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29 Myths on the Swinster Pharmacy
by Lemony Snicket and Lisa Brown


Overview - We are very curious about the Swinster Pharmacy. We stay up late every night wondering what sort of eerie secrets it contains. Why are there three Styrofoam heads in the windows? Who is the owner? Is it really closed on weekends? Renowned investigator Lemony Snicket has compiled 29 myths about this bewildering establishment, in the vain hope that he could help us shine some light on this enduring mystery.  Read more...

 
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More About 29 Myths on the Swinster Pharmacy by Lemony Snicket; Lisa Brown
 
 
 
Overview
We are very curious about the Swinster Pharmacy. We stay up late every night wondering what sort of eerie secrets it contains. Why are there three Styrofoam heads in the windows? Who is the owner? Is it really closed on weekends? Renowned investigator Lemony Snicket has compiled 29 myths about this bewildering establishment, in the vain hope that he could help us shine some light on this enduring mystery.

 
Details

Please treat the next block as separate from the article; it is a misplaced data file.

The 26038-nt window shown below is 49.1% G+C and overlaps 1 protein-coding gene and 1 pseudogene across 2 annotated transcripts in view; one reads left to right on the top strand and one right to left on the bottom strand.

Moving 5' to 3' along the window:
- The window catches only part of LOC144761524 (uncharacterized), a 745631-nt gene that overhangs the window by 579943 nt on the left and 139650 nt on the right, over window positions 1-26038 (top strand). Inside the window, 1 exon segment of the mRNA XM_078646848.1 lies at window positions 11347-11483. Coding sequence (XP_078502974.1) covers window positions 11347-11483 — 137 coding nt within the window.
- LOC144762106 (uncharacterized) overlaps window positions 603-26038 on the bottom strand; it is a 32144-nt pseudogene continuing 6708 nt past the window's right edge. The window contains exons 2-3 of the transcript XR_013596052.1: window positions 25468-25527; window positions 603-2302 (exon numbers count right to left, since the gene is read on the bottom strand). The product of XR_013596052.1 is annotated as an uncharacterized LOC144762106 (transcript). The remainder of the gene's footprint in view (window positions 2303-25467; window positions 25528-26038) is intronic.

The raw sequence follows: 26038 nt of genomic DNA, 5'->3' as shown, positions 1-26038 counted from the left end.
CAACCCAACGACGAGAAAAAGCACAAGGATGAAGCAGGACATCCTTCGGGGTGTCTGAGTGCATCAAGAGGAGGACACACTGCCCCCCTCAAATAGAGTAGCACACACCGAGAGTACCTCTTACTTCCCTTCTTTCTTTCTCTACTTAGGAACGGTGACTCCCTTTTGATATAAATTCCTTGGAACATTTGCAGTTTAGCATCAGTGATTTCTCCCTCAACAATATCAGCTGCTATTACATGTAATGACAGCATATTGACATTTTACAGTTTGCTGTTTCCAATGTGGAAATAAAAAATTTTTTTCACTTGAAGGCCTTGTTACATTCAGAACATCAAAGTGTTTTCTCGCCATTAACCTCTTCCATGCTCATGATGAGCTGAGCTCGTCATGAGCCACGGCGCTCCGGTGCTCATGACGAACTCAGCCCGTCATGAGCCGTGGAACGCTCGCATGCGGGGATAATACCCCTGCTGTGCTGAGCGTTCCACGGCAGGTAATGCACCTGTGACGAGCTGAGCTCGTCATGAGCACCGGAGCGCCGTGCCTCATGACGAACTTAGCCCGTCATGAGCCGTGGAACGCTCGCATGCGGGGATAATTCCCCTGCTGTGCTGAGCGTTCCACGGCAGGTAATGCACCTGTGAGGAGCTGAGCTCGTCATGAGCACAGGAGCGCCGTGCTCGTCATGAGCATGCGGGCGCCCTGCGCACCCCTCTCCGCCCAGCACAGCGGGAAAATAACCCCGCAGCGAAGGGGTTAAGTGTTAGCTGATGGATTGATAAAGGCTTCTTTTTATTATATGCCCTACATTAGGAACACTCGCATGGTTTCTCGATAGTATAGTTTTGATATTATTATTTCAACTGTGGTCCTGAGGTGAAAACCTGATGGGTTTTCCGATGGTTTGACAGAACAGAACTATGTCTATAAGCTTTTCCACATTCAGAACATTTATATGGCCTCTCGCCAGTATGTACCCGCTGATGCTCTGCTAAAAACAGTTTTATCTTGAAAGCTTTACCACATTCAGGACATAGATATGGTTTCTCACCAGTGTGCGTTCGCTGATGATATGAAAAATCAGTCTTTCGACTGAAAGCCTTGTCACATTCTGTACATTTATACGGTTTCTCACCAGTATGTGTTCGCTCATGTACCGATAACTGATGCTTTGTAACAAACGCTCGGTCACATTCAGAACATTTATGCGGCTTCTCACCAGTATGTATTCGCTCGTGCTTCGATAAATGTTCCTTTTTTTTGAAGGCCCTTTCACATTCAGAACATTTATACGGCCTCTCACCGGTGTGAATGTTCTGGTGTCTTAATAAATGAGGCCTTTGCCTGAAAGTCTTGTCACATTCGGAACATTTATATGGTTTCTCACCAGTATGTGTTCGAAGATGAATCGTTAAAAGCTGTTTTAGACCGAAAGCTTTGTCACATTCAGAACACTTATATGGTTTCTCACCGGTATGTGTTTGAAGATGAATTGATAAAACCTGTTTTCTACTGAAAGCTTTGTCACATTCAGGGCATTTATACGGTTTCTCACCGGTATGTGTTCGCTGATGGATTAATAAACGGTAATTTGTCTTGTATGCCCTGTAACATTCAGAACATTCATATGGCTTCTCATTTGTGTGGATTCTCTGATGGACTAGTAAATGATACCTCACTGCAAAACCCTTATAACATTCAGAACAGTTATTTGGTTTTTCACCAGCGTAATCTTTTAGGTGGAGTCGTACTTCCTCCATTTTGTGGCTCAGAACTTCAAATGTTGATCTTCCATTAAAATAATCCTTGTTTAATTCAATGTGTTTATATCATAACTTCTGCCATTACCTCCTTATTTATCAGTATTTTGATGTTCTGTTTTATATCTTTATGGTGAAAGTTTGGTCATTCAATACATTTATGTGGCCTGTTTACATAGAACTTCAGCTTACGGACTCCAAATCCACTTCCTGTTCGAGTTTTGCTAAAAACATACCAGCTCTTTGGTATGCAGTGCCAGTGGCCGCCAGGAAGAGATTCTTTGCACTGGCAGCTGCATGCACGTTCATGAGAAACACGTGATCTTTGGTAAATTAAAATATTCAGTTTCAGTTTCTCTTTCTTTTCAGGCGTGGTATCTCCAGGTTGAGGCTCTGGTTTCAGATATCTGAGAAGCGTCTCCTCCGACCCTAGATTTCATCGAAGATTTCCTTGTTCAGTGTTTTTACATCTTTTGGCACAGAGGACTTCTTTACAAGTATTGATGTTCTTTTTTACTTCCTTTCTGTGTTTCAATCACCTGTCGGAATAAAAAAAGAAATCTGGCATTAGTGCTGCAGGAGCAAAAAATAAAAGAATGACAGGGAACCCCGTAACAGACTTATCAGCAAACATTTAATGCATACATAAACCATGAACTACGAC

• ISBN-13: 9781938073786
  • ISBN-10: 1938073789
  • Publisher: McSweeney's
  • Publish Date: February 2014
  • Page Count: 1
  • Reading Level: Ages 7-UP
  • Dimensions: 7.1 x 7.3 x 0.6 inches
  • Shipping Weight: 0.6 pounds


Related Categories

Books > Juvenile Fiction > Action & Adventure - General

 
Publishers Weekly Reviews

Publishers Weekly® Reviews

  • Reviewed in: Publishers Weekly, page .
  • Review Date: 2013-11-25
  • Reviewer: Staff

Every town has one: that tchotchke shop/storefront psychic/drugstore that raises questions like “How does that place stay in business?” Snicket and Brown (The Latke Who Couldn’t Stop Screaming) examine one such emporium of enigma, the Swinster Pharmacy, its very name almost “sinister.” Two children are fascinated by the store and what it might sell, and their 29 notes and comments comprise the narrative. This isn’t a book about solving a mystery—entering the pharmacy would, after all, basically put the matter to rest. Instead, Snicket and Brown let readers dwell in the gray, desolate weirdness of the downtown (a foldout map of the neighborhood is included). While the book successfully evokes a sense of unease about the store, as well as the way children create mysteries out of the quotidian, the observations are often opaque (“Nothing’s perfect. The Swinster Pharmacy is not perfect. The glow of the moon on the car, there, is not perfect”) or banal (“I was going to write a poem about the Swinster Pharmacy”), making the mystery one that belongs to these two children, not one readers can share in. Ages 7–up. (Feb.)

 
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